C.R.: It’s undeniable! But, you know, things evolve fast. Peter Speake-Marin had told me about his weariness and wish to step down. We rapidly adapted the strategy and today we produce close to 300 timepieces where we were once making only a few dozens a year. So, the transition is going well and our visibility among collectors is increasing. We focus more on the Speake-Marin timepieces than the face that started it. It takes time. Two years ago, we introduced our first in-house, COSC certified movements. We are modernizing the design while staying true to the brand’s DNA and keeping its distinctive features: the Piccadilly case, the lugs, the hands and the Speake-Marin Royal blue. The identity has been strengthened – immediately recognizable – with our small second at 1h30 and our signature at 7h30. A unique, offbeat axis in watchmaking. We keep the best from the past and project into modernity.

BT: The life and development of an independent brand is rough. What are the toughest difficulties you are faced with?

C.R: Without hesitation: getting delivered on time! We produce only limited editions in small quantities. We are very small in the industry. So the choice of suppliers is crucial. If our order book is full but we deliver two years from now, it gets very complicated. Nowadays, everyone wants everything right away. The way we work now, we can deliver in 3 months and that makes a whole lot of a difference. Distribution is the other challenge for independent brands. Speake-Marin focuses on the US and Asia (outside China), as well as Switzerland. We have revamped our network to retain only partners who are passionate about independents, recognized by collectors and able to transmit our story. Gladly for us, there are some all over the world!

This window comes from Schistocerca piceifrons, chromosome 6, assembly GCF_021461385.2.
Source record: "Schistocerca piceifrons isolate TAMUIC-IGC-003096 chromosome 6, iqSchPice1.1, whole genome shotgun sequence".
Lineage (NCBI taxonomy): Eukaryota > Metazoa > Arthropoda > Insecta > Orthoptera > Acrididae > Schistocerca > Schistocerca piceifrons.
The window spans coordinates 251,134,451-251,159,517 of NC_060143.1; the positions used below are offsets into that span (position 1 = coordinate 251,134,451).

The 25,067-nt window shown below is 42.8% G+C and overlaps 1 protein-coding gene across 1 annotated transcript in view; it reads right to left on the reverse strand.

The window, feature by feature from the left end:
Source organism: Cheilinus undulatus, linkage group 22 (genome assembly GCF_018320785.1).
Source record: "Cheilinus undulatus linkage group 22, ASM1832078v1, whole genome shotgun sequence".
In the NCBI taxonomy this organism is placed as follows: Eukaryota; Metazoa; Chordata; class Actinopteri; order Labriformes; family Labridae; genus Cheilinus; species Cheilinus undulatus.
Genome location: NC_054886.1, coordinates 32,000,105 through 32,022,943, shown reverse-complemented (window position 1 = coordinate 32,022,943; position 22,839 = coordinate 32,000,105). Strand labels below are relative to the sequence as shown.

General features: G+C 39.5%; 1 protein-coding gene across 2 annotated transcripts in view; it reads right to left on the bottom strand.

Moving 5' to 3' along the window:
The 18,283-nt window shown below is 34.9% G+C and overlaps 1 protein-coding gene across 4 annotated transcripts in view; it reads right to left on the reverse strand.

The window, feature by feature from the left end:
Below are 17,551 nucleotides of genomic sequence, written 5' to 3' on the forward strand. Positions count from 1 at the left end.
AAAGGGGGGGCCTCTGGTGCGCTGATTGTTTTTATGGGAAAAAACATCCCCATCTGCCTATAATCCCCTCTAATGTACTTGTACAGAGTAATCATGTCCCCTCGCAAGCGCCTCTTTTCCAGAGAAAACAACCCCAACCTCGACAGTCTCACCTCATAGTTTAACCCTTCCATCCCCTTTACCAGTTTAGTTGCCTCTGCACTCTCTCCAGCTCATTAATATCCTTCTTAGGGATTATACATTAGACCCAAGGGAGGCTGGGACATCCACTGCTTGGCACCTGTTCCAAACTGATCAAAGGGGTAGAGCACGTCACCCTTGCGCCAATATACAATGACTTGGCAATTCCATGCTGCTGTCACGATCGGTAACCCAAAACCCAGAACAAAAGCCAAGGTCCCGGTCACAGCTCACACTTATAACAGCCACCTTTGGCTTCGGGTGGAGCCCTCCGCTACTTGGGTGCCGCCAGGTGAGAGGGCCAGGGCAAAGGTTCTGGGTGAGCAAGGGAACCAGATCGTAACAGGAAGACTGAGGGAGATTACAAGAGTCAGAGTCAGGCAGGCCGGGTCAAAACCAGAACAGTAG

BT: What are your mid to long-term goals?

C.R: To keep developing our production tool in close collaboration with the "the atelier" in La Chaux-de-Fonds. To focus on quality and certification – like the COSC confirms – and nurture our differentiating points so that they are always more identifiable and identified. Our goal is to reach 800 timepieces within the next 5 to 10 years. We do not want to go further than this number in order to maintain our quality level, perpetuate the hand craftsmanship and retain a certain exclusivity.

BT: Who is the ideal Speake-Marin client?

C.R: At the beginning, it was great collectors, probably older, with very high revenues. They are still here, of course, essentially through our Cabinet des Mystères where they can have unique pieces made. When we introduced the One & Two and the Openworked, we reached a younger audience, around 40 years old (learn more HERE). A new generation in search of independent, elegant and different watchmaking is turning to Speake-Marin. It is interesting to see that women are also attracted to the brand. And not only by the 38mm size! In January, at the Carré des Horlogers at SIHH, we noticed that women as much as men were trying on both sizes, 38 and 42mm. This is encouraging!

BT: Final question. Watchmaking is a man’s world. Is it harder to be a woman?

C.R.: Times are changing, even in watchmaking. For the last SIHH picture this year there were five women (executives)! It’s a good start! To be honest, my role has not seemed more difficult as a woman. As my father always says: “As long as the skills required are there, the question is irrelevant”.

Thank you Christelle for your frankness. We look forward to seeing what comes next for Speake-Marin.

(Photography by Pierre Vogel)